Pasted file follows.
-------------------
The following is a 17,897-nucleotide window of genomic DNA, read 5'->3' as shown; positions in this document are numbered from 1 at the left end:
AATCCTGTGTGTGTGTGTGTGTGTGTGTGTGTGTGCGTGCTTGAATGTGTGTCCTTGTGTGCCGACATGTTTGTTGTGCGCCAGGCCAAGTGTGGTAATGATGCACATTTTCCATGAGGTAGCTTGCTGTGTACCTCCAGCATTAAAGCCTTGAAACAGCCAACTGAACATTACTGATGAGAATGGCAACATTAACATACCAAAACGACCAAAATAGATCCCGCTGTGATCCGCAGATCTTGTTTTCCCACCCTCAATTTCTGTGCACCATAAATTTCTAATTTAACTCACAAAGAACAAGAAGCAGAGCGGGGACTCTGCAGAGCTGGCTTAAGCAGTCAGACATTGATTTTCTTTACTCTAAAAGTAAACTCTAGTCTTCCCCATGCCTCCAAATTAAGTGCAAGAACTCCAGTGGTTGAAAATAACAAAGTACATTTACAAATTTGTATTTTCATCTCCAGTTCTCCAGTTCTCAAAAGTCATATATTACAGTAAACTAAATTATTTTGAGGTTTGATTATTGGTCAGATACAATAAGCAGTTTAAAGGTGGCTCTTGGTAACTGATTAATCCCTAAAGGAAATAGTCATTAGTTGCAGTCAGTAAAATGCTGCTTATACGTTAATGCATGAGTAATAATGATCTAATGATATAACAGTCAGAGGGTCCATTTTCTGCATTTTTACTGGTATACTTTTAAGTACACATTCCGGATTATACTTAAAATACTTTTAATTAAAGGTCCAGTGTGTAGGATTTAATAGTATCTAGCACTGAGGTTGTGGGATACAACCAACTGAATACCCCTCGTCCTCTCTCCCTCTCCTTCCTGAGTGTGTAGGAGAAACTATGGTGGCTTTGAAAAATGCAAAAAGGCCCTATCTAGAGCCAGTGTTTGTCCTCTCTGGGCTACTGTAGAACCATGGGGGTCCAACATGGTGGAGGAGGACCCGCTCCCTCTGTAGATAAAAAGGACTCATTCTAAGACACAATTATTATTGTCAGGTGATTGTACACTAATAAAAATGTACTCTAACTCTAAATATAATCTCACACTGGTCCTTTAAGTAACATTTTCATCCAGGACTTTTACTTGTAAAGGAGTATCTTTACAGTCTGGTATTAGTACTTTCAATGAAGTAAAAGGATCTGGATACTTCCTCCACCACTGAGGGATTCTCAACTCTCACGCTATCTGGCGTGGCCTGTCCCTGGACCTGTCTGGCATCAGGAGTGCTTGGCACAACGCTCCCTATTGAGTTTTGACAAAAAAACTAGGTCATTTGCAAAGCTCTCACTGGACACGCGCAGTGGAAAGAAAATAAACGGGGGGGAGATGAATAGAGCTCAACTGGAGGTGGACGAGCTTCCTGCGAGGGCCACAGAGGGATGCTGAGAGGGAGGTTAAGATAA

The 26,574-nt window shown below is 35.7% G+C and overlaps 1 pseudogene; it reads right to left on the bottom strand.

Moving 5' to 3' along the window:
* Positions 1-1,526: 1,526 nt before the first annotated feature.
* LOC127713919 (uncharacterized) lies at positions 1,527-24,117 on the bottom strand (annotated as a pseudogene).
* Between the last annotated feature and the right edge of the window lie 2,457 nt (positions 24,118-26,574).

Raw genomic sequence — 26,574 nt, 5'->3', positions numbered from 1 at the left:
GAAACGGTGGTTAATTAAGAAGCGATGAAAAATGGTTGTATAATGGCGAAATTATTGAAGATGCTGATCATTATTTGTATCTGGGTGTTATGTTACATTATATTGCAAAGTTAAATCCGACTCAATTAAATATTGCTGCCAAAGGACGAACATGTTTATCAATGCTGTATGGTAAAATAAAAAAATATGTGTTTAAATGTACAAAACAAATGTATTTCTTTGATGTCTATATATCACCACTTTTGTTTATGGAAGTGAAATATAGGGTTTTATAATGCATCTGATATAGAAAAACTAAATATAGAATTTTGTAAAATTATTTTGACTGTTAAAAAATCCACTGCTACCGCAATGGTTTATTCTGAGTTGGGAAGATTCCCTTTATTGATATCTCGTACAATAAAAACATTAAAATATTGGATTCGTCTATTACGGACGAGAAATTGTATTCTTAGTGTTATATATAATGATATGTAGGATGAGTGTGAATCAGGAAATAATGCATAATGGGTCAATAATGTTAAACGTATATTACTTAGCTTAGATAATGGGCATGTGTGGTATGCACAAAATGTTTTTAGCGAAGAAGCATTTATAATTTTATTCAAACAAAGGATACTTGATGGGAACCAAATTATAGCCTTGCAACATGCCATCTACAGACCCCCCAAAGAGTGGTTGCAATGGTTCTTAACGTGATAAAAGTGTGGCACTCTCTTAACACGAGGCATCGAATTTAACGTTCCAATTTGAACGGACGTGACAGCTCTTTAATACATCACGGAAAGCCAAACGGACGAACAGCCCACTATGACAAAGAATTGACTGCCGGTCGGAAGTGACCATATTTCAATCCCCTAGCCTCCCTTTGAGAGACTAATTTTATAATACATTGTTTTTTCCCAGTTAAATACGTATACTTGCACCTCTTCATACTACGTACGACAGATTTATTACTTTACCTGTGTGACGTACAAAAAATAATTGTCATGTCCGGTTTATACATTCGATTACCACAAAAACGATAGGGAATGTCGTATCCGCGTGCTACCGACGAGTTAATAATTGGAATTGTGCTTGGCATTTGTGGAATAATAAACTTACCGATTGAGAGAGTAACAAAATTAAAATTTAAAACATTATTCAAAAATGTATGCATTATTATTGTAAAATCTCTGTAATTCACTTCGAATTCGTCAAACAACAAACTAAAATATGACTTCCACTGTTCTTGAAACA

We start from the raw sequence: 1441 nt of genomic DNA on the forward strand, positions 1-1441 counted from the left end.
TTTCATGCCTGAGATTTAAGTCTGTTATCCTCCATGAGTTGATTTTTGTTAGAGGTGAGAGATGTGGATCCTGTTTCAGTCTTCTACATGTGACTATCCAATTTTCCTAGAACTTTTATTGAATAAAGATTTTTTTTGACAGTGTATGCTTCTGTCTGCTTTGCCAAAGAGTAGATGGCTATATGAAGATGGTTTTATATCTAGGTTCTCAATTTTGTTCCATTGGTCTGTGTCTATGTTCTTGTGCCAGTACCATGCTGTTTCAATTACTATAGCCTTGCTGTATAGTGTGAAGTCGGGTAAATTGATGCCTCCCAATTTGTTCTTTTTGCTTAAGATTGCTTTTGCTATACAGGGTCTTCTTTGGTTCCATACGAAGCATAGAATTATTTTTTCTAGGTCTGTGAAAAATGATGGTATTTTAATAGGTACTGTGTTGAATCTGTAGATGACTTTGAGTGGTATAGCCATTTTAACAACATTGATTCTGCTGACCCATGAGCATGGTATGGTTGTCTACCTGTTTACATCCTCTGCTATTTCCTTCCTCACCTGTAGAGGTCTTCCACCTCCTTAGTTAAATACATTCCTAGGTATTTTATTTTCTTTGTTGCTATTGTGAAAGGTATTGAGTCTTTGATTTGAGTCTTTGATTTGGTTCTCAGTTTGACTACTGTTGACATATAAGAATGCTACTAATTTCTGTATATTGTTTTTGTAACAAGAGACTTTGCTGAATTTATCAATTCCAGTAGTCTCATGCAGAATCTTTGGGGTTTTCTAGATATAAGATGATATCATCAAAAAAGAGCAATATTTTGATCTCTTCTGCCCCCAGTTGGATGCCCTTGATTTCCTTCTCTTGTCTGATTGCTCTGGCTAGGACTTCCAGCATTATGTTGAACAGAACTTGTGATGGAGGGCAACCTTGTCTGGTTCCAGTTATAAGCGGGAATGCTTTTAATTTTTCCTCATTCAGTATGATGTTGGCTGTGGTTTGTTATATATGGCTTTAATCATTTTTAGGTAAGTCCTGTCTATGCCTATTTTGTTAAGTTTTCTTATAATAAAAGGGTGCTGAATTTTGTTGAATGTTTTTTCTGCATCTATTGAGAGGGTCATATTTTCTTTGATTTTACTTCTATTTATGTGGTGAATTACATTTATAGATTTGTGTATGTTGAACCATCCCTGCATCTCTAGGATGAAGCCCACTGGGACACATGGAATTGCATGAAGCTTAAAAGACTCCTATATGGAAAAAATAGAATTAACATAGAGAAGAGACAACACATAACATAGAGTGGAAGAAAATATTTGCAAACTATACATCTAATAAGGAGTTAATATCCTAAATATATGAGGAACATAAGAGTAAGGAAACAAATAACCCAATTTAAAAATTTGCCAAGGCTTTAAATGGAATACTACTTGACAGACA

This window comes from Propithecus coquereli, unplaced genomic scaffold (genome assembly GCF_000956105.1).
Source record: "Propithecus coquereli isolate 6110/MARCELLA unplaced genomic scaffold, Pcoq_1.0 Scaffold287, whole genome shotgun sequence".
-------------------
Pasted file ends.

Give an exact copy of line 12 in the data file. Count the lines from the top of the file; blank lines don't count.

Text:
This window comes from Propithecus coquereli, unplaced genomic scaffold (genome assembly GCF_000956105.1).